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Well... NYC's water IS great.

The specific angle with respect to the quality of the bagels there is pH.

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But your best bet in Boston these days is Better Bagel, which is carried by a few places (7ate9, Saltie Girl, occasionally at Coppa, various popups -- I tried my first one at a La Brasa brunch), and with luck will get its own brick-and-mortar soon. They are the real deal.

It always surprised me that Brookline and Newton couldn't support a decent Jewish deli. The corned beef at Michael's is respectable, but the town is a desert otherwise (don't talk to me about Rubin's, RIP, or shudder, Zaftig's, or any place that thinks Boar's Head is doing the job).

Mamaleh's is terrific, and while not a proper Jewish deli, Moody's is the shit when it comes to cured meats: great house-made pastrami and corned beef, for starters. But we're pretty thin on the ground otherwise, and the reasons are economic: it's expensive to do proper deli, which is why so many of the traditional ones in places like New York are disappearing. Check out the documentary Deli Man if you get a chance.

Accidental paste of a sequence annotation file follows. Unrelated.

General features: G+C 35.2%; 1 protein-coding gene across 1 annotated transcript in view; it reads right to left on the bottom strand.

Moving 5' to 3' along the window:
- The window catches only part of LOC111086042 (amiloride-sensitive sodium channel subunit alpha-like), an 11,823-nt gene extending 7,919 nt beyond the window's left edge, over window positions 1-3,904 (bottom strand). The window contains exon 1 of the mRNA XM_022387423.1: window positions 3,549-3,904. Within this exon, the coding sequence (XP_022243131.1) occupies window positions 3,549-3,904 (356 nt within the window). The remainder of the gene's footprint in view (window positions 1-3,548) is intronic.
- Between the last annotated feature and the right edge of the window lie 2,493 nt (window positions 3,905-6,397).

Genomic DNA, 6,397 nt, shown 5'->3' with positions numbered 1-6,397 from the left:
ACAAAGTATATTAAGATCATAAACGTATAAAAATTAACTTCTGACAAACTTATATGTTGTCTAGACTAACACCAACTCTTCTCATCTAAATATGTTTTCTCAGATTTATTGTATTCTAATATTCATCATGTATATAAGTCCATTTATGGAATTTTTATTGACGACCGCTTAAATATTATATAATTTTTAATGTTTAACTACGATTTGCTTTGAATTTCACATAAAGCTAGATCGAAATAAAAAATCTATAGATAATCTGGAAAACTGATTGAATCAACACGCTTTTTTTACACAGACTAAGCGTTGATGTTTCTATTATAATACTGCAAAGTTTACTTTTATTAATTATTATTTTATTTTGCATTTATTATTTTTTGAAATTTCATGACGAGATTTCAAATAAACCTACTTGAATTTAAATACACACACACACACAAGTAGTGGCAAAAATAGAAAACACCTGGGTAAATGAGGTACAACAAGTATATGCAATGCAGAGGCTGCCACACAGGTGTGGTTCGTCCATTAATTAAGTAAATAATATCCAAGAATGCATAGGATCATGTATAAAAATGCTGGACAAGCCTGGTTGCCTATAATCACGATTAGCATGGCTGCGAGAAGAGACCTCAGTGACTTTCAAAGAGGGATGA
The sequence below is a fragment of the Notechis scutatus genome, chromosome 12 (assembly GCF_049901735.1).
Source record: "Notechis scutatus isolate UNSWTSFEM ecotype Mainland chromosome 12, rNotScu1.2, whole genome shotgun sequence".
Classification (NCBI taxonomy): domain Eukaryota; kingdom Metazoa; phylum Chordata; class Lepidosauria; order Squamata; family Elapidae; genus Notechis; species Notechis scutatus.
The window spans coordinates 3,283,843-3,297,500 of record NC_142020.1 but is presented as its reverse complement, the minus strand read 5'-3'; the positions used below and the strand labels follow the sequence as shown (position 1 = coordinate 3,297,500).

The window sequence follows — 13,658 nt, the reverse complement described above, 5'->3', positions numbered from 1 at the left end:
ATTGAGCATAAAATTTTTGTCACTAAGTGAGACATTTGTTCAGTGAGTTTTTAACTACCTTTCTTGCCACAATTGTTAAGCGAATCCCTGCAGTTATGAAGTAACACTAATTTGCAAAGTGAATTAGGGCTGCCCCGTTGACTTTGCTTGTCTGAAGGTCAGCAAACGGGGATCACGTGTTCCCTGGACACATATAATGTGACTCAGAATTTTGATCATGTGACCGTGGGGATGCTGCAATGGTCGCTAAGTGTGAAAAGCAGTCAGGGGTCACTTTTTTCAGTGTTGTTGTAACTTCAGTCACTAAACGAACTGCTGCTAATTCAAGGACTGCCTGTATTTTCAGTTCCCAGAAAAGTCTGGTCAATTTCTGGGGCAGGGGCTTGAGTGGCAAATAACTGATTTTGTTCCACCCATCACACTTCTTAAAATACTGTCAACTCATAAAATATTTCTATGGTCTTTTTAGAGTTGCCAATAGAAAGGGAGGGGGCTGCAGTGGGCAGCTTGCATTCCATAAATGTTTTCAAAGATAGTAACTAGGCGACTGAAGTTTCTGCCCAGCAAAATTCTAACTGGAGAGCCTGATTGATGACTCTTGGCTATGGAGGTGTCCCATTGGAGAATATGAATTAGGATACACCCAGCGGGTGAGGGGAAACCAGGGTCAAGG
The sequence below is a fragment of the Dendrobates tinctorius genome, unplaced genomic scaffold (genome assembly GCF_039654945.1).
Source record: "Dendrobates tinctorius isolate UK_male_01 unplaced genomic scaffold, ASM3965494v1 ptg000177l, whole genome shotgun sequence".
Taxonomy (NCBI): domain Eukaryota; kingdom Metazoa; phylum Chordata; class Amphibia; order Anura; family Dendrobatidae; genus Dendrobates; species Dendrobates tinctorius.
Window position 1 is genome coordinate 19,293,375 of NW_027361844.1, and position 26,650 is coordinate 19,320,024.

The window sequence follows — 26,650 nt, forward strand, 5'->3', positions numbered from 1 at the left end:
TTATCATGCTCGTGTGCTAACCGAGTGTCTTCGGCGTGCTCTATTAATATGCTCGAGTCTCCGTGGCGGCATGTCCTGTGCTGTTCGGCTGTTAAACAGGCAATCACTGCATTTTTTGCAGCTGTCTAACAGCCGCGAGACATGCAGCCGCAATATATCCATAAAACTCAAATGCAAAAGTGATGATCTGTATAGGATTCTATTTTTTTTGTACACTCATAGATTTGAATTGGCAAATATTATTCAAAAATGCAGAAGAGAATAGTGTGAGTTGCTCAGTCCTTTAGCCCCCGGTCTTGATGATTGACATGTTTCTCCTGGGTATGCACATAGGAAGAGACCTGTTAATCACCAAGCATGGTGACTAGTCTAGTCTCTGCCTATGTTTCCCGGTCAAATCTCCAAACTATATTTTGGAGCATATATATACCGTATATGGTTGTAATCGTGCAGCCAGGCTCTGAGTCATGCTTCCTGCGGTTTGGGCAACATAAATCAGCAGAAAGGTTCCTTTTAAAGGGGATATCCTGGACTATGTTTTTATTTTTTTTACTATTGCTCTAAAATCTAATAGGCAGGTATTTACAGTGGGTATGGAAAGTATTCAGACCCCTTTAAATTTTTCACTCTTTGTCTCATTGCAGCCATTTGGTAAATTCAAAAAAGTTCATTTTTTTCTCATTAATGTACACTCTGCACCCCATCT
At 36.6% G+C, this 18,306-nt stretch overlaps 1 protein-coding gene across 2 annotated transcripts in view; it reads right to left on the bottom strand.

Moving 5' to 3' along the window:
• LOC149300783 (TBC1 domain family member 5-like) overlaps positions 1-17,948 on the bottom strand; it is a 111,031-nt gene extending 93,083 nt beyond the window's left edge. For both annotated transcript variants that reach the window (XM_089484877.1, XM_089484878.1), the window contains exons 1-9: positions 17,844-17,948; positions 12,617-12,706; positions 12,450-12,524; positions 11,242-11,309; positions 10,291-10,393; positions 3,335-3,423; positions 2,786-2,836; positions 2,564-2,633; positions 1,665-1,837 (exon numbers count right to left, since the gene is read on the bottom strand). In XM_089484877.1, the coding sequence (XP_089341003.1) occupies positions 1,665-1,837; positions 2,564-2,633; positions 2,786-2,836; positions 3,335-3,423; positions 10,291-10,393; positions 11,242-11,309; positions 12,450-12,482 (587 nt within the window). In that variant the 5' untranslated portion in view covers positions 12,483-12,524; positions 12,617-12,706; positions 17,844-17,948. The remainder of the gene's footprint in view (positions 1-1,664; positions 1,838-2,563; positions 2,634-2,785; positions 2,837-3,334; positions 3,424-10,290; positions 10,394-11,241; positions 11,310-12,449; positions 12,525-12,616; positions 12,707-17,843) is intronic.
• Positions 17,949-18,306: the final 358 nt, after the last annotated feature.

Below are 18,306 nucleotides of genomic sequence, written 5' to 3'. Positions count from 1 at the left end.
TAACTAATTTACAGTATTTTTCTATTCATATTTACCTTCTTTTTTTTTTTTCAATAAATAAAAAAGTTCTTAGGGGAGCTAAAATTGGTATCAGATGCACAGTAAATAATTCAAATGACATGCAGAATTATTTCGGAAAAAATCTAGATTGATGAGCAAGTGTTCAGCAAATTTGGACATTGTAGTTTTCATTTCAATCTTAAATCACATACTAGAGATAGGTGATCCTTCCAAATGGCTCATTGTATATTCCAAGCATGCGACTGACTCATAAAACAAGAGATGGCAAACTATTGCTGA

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Barry's Village Deli in the Waban section of Newton is a great deli.

Then Gordon & Alperin on Comm Ave in Newton Centre is a genuine kosher butcher that also cooks his own cold cuts, which are fantastic.

The quality of these places is amazing, particularly Gordon's roast beef but the high prices and odd hours and limited production make them a rarity.

Cross town in the Lake, you can get great sausage at Depasquale's cheap.

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to get to Barry's for ages.

(I'm a fan of DePasquale's, too, but it's Italian.)

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I'm pretty sure Barry's isn't kosher, so it won't help many of the people who went to Rubin's for that reason.